Recently Conservative minister Matthew Hancock declared that UK companies had a ‘duty’ to give preferential treatment to British workers applying for jobs in competition with foreign applicants. Here are a few reasons why it was an astonishingly ill judged thing to say.
1. It’s ridiculously (and frankly ominously) vague. How much preferential treatment? Is there any difference in CVs that would merit employing a foreigner in preference to a Brit? Should someone living 400 miles away but within the UK be treated less preferentially than someone living in the same town? Is their duty to an applicant inversely proportional, therefore, to how far the job candidate lives from their factory? How British is British? Is being a citizen ok, or should an applicant be born in the UK? Are we going to name and shame companies who don’t fulfil their ‘duties’? Do you have to be white to qualify? Do you have to own a house? If the Scots vote for independence, would companies cease to have a duty to them?
2. It’s cheap talk. It is a way for the Conservatives to curry favour with the voters they worried they were losing to UKIP, without annoying their other mainstay – the corporate sector, who can rest assured that there is nothing the Tories can or will do to enforce it. Because companies would be breaking the law! Cheap talk devalues the next thing the Tories float orally, however sensible.
3. It could start to differentiate companies’ profitability with regard to how they interpret Matthew Hancock’s intervention. If there is any scope to bend the law in the privacy of firms’ HR departments (let’s hope not), some companies with the resources and sophistication to read this properly will realise that the Tories cannot force anyone to comply with this edict, and ignore it. Others might interpret it as a threat, and start to do something about it. Still others might think that an intervention like this signals some future policy change (not realising that such a change would be in contravention with the European Single Market), or reveals something about a struggle within the party over this policy, and decide to change their procedures now. A dispersion in returns will open up that reflects how sophisticated they are in reading the runes of senior Tory speeches. This will have real economic costs. In an efficient marketplace, the only dispersion in returns should be related to how good the firm is at producing what people want.4. Speeches about such corporate duties may generate genuine economic policy uncertainty (perhaps the Tories will find some way to punish those who don’t employ the right numbers of locals, perhaps not) that will be costly for firms. Is this a code for hinting that there is a constituency in the Tory party for instituting some kind of tax on foreign employment by UK firms, and withdrawing from the single market? Or that such a tax might be part of a renegotiation of our relationship with Europe?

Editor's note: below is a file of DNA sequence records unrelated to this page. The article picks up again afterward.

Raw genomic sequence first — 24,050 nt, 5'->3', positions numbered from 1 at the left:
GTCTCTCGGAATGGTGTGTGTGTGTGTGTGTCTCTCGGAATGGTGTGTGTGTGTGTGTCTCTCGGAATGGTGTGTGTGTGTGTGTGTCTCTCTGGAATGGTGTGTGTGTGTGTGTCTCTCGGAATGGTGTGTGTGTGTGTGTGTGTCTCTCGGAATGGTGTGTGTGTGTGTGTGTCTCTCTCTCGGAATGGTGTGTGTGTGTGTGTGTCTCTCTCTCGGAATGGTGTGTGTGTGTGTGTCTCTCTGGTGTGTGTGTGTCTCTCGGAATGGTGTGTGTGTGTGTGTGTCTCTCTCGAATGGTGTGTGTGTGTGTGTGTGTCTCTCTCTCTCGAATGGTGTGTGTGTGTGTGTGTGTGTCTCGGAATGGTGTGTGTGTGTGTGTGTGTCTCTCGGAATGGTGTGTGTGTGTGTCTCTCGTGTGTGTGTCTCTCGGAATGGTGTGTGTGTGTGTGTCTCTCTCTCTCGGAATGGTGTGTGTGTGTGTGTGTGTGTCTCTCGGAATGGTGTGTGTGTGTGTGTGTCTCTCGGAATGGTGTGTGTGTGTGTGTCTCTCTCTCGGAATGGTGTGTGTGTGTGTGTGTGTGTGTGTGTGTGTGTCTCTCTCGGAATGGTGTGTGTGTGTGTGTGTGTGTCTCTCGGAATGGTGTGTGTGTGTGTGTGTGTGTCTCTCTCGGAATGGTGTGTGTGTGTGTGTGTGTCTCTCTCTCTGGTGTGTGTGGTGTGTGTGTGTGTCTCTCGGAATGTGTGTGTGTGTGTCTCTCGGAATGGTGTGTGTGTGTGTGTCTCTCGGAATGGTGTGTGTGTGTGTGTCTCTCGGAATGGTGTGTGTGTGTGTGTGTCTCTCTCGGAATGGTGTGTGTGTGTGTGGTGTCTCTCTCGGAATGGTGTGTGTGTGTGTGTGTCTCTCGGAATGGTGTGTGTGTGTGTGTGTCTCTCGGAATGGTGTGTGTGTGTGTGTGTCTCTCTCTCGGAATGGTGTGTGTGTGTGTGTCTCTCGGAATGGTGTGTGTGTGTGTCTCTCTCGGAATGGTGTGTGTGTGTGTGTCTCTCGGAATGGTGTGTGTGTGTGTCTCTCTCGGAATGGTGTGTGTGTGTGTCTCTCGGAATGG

5. The notion that firms have duties to the populaces that comprise the marketplace in which they operate is fine. But the proper way for those duties to be fulfilled is through taxation, which the government can then use to ensure that if locals are disadvantaged in an unfair way (exposed to de-skilling unemployment or poor education through bad luck, for example) resources can be directed at them. Declaring that firms have some unspecified duty in this regard seems like desperation, a recognition that the government cannot find a way to do its duty, or cannot afford it given current tax and spending plans. Even if it were legal, and even if we agreed with the premise (that local people should be given preference), leaving up to the conscience of shareholders would provide a lottery for workers; those lucky enough to live close to dutiful firms would benefit, others would not.
6. What other duites are going to be announced to try to fix the problems with capitalism? Are we going to expect climate change to be addressed by solemnly imploring drivers that they have a duty to walk? Are we going to be expected to buy British products? And British products made by firms that in turn buy raw materials and intermediates from other British firms? Are we supposed to buy British shares? Of firms that in turn don’t have foreign holdings? Should we drop regulations currently placed on firms and replace those with duties too? Perhaps health and safety legislation should be scrapped in replaced with equally solemn words from Mr Hancock that firms really should not let people fall off ladders. What about replacing the laws of contract while we are at it, chaps? Surely we can just settle our disputes over a beer? We don’t need all this terribly complicated law stuff, do we? Should universities discriminate in favour of British students?
7. Are we to take it that the Conservatives recognise equal duties on firms abroad to discriminate against UK citizens who go abroad looking for work?
8. What other laws is Mr Hancock going to encourage firms to break? Is the subliminal message that it’s just the annoying ones emanating from Brussels? Or is this a green light to wider disregard for anything that goes against good old Conservative notions of common sense?
Perhaps there is not much to read into this at all. Perhaps it’s just the silly season for the political process, where No 10 relaxes control over junior ministers, safe in the knowledge that nothing anyone says or does really matters until people come back from holidays and the real work starts again in the Autumn. Let’s hope so.